Very few precedents exist in which the President terminated a treaty after obtaining the approval of the Senate alone. The first occurred in 1854–1855, when President Pierce requested and received Senate approval to terminate a treaty with Denmark.359 When the validity of this action was questioned in the Senate, the Committee on Foreign Relations reported that the procedure was correct, that prior full–Congress actions were incorrect, and that the right to terminate resides in the treaty–making authorities, the President and the Senate.360[p.490]
Examples of treaty terminations in which the President acted alone are much disputed with respect both to facts and to the underlying legal circumstances.361 Apparently, President Lincoln was the first to give notice of termination in the absence of prior congressional authorization or direction, and Congress shortly thereafter by joint resolution ratified his action.362 The first such action by the President, with no such subsequent congressional action, appears to be that of President McKinley in 1899, in terminating an 1850 treaty with Switzerland, but the action may be explainable as the treaty being inconsistent with a subsequently enacted law.363 Other such renunciations by the President acting on his own have been similarly explained, and similarly the explanations have been controverted. While the Department of State, in setting forth legal justification for President Carter’s notice of termination of the treaty with Taiwan, cited many examples of the President acting alone, many of these are ambiguous and may be explained away by, i.e., conflicts with later statutes, changed circumstances, or the like.364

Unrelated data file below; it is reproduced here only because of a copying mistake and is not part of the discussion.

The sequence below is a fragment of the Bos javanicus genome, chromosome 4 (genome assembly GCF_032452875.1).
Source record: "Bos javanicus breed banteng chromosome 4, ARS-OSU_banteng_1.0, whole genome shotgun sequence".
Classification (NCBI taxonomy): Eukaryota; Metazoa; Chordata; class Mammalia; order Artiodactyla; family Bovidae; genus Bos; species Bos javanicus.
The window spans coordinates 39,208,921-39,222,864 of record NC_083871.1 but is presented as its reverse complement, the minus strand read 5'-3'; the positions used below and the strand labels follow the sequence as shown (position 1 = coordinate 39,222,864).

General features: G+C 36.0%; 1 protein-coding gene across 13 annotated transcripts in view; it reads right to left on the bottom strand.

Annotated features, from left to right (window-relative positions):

No such ambiguity accompanied President Carter’s action on the Taiwan treaty,365 and a somewhat lengthy Senate debate was provoked. In the end, the Senate on a preliminary vote approved a “sense of the Senate” resolution claiming for itself a consenting role in the termination of treaties, but no final vote was ever taken and the Senate thus did not place itself in conflict with the President.366 However, several Members of Congress went to court to contest the termination, apparently the first time a judicial resolu[p.491]tion of the question had been sought. A divided Court of Appeals, on the merits, held that presidential action was sufficient by itself to terminate treaties, but the Supreme Court, no majority agreeing on a common ground, vacated that decision and instructed the trial court to dismiss the suit.367 While no opinion of the Court bars future litigation, it appears that the political question doctrine or some other rule of judicial restraint will leave such disputes to the contending forces of the political branches.368